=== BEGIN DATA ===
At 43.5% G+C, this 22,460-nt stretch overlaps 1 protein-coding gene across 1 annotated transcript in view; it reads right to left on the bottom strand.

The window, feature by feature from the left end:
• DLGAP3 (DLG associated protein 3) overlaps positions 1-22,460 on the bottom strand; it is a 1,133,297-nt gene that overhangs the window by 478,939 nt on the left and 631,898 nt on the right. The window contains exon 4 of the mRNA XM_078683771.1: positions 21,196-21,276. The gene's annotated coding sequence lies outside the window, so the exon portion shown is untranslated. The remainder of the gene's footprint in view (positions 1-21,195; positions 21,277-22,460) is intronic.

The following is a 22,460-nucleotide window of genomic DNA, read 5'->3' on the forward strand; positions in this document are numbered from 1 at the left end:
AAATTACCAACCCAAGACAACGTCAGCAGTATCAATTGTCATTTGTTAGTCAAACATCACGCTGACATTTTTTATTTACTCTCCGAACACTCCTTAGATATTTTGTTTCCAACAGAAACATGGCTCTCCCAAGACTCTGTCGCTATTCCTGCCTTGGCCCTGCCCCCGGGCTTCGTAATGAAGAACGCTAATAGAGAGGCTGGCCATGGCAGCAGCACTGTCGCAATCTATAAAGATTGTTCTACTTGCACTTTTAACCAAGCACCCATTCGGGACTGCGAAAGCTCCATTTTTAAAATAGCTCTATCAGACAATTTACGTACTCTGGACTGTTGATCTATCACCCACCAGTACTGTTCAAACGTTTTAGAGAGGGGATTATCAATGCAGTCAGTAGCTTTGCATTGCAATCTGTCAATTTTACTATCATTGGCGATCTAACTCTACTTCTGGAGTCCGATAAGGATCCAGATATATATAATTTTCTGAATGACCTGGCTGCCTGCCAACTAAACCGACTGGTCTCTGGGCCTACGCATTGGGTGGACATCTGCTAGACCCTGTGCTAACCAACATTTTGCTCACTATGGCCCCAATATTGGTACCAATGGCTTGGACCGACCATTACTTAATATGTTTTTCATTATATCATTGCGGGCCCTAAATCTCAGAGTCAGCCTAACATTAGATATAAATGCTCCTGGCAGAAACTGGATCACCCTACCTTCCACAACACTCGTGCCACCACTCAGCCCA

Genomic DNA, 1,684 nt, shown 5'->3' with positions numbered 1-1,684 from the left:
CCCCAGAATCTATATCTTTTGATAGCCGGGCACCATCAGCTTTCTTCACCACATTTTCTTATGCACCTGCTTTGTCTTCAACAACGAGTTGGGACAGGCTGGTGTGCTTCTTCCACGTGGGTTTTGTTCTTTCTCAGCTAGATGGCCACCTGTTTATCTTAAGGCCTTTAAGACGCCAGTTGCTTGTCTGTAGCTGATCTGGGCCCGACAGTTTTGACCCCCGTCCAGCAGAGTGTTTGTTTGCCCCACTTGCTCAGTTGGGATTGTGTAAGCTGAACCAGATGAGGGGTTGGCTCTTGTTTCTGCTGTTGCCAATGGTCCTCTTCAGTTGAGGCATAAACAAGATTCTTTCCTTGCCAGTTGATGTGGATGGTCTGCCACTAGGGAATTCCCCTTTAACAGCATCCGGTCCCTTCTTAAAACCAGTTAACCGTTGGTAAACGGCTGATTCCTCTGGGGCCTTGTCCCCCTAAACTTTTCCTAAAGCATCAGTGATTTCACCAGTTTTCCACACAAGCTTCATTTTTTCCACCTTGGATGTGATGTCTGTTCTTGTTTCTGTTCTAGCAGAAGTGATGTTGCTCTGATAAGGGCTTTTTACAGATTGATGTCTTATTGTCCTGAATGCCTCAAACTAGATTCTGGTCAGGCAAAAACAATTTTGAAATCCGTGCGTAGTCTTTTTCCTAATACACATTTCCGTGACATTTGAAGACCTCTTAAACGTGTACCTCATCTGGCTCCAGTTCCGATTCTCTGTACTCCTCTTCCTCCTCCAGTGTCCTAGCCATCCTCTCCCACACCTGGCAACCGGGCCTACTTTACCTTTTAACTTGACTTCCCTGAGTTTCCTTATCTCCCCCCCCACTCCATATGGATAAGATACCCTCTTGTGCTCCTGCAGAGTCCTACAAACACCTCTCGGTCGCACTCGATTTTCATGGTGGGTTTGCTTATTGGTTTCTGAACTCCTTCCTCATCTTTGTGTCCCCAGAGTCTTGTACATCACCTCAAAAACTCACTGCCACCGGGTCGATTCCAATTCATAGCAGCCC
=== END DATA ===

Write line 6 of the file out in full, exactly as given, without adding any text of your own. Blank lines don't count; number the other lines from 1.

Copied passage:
Genomic DNA, 1,684 nt, shown 5'->3' with positions numbered 1-1,684 from the left: